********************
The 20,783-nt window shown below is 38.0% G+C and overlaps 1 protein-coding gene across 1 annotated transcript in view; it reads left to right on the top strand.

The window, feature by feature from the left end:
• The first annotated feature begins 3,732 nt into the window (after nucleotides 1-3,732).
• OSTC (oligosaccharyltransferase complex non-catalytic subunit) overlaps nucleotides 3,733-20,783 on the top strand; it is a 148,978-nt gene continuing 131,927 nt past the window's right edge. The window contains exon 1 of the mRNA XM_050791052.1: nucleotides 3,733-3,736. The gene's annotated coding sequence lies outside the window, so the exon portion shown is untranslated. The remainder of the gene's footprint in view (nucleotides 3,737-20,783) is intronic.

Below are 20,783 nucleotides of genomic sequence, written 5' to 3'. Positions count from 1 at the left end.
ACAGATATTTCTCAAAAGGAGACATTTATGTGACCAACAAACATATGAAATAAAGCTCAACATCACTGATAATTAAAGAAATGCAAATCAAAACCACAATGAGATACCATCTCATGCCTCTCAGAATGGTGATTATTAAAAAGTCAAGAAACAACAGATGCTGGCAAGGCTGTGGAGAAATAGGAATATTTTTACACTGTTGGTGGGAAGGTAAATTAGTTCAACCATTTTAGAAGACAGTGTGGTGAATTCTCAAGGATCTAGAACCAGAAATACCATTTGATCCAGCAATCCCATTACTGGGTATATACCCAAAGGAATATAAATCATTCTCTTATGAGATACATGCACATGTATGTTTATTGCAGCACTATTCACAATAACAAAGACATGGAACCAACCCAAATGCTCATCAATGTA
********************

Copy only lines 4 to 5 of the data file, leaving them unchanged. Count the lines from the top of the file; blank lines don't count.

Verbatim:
• OSTC (oligosaccharyltransferase complex non-catalytic subunit) overlaps nucleotides 3,733-20,783 on the top strand; it is a 148,978-nt gene continuing 131,927 nt past the window's right edge. The window contains exon 1 of the mRNA XM_050791052.1: nucleotides 3,733-3,736. The gene's annotated coding sequence lies outside the window, so the exon portion shown is untranslated. The remainder of the gene's footprint in view (nucleotides 3,737-20,783) is intronic.

Below are 20,783 nucleotides of genomic sequence, written 5' to 3'. Positions count from 1 at the left end.